Stokes also shared some facts on how the Beef Check-off is corrupt. “They can say we don’t use checkoff money to give to campaign contributions and advocate with it, but the fact of the matter, in my opinion, NCBA (National Cattlemen’s Beeff Association) exists because of the checkoff,” Stokes said. “They have gone and become a powerful political force, thanks to the checkoff. We have funded our own opposition. There’s some gross, terrible abuses that have occurred.”  OCM has started a Beef Check-off Reform Task Force which has been successful in having an audit done by the Inspector General for USDA. The audit is expected to be done in February.

Stokes said the U.S. Farmers and Ranchers Alliance “scares me to death.” The Alliance is a confederation of about 50 entities, including Farm Bureau, NCBA, and “essentially all the commodity programs,” Stokes said. “They are putting together a massive fund and putting together a big PR (public relations) company and others to spin this thing and convince the public that they ought to institute the industrial model for agriculture rather than the family farm,” Stokes said. “I see it as a terrible thing thats going to be perpetrated on the american people if we don’t move pretty soon.”

Jim Hightower

Former Texas Ag Commissioner and Political Activist Jim Hightower entertained during the Convention Banquet with his political humor and a message about the need to speak up in rural America.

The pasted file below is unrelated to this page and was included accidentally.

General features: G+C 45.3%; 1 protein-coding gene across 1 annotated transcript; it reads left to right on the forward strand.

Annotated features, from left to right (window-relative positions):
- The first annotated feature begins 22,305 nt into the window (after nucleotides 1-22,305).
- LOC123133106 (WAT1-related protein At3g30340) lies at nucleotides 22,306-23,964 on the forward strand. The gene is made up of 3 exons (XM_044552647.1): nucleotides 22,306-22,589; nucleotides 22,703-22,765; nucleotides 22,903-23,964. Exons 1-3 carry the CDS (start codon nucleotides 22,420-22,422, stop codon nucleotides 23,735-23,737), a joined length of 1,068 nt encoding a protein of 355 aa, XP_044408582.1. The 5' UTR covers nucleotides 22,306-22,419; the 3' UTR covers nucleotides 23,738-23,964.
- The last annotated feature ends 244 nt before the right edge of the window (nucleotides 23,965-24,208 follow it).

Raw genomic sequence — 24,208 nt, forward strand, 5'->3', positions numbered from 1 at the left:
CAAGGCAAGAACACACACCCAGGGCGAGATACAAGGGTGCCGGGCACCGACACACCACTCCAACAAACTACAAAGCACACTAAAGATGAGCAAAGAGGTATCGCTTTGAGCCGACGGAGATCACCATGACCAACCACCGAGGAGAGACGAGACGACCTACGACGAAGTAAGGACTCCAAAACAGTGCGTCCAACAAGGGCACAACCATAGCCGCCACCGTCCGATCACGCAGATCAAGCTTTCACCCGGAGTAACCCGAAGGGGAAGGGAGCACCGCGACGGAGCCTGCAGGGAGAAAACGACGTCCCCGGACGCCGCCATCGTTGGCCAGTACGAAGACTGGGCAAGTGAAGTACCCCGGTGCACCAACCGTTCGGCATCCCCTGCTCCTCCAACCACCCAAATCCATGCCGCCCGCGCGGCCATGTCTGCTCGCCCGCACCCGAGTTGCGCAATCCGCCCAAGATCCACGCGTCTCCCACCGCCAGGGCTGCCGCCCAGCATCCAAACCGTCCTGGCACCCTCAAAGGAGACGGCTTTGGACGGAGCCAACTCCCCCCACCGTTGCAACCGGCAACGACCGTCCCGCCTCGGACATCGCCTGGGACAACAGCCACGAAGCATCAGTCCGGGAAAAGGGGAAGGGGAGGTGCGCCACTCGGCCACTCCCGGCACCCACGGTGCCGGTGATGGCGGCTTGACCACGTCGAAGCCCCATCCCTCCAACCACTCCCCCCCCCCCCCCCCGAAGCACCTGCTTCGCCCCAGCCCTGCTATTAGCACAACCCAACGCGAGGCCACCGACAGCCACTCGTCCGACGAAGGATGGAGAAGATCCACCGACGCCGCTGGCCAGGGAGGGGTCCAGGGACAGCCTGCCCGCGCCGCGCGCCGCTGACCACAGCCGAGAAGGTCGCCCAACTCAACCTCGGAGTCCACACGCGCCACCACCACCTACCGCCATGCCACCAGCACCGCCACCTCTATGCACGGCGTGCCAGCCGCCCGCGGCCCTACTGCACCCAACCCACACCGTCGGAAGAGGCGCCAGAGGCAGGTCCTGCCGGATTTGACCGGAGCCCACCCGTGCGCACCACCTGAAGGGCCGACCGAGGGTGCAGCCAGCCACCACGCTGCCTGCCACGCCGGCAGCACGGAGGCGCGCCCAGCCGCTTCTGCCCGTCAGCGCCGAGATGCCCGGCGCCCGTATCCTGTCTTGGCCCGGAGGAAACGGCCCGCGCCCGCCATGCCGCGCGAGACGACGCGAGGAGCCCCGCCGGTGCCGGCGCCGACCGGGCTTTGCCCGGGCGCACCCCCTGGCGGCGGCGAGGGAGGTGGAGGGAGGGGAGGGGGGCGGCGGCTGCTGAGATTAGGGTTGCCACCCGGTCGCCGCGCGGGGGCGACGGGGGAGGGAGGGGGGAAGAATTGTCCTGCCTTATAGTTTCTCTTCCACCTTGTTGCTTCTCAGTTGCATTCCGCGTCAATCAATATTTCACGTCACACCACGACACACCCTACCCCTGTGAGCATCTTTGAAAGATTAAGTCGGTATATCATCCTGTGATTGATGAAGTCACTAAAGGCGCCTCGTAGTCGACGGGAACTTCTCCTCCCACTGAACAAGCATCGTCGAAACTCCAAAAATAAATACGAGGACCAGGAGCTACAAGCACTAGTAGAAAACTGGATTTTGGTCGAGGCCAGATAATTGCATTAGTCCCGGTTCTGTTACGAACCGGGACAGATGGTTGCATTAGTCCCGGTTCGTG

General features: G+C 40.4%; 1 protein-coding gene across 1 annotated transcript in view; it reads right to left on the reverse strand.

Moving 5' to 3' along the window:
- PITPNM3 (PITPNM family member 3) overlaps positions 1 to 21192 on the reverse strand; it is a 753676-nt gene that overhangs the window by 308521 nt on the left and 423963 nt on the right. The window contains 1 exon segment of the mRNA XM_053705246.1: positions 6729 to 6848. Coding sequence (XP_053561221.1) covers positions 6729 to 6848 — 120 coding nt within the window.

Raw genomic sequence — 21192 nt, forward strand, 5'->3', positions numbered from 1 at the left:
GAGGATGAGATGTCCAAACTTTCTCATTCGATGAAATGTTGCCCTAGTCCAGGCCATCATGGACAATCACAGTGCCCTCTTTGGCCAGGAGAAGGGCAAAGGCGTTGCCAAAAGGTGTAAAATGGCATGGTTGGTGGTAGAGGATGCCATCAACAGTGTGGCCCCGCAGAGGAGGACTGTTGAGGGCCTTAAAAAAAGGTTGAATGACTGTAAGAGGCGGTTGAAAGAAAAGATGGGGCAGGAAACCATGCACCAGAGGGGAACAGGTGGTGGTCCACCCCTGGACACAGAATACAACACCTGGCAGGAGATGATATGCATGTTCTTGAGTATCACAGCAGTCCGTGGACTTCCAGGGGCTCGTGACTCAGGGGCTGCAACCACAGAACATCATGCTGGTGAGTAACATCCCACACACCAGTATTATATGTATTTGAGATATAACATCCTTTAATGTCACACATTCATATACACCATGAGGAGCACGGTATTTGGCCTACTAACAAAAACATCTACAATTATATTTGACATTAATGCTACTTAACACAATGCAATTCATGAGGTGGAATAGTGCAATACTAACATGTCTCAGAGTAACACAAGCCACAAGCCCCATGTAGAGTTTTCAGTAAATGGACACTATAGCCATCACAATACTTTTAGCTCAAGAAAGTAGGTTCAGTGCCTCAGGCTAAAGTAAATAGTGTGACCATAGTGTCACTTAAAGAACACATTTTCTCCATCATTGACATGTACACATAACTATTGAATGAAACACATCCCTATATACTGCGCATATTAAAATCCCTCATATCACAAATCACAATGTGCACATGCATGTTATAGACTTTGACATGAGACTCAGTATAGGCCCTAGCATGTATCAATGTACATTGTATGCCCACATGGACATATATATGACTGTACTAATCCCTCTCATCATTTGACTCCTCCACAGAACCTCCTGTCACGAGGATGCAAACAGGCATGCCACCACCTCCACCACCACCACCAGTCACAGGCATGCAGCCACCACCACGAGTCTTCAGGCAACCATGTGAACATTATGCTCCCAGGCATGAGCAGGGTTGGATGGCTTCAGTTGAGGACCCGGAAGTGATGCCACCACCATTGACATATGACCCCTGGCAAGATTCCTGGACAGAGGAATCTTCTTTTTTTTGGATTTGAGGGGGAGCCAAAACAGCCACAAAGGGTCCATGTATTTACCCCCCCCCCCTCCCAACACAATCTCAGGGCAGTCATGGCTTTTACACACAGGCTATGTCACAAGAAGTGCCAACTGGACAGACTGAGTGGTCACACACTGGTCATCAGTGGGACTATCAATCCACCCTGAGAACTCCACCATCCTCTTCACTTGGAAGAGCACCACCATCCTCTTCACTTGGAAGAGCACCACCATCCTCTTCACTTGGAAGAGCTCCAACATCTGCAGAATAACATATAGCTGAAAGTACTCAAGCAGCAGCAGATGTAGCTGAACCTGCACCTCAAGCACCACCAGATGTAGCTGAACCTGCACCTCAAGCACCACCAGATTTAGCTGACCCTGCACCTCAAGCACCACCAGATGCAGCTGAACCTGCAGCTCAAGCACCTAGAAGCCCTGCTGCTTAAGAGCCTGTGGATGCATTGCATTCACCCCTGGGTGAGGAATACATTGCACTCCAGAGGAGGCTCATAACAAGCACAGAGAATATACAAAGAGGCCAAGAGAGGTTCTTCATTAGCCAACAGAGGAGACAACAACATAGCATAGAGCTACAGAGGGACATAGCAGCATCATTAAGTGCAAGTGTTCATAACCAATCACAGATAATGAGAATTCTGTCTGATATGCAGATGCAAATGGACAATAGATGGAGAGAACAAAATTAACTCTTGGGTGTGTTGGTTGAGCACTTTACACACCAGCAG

“My message to you is that we can have the kind of farm policy, we can have the kind of democratic economy, we can have the kind of communities, the good food culture, the kind of country that we want, if we do something that is very important in America, and that is to be disobedient,” Hightower said.

Hightower also talked about the importance of Farmers Union and why we need to continue to fight. “You (Farmers Union) have the guts and the gumption to stand up for future generations of family farmers, for the purity of our land. Stand up for rural communities, the culture of agriculture,” Hightower said.

“The great fight that you are making at a grassroots level all across this country is changing the food economy, but its also changing the American perception of what America is and how big we can be,” Hightower said. “Our leaders are small, but our people are not. And that’s the importance of farmers union, to invest in the people, lift up the people, encourage the people themselves, because they are the powers who can make the difference.”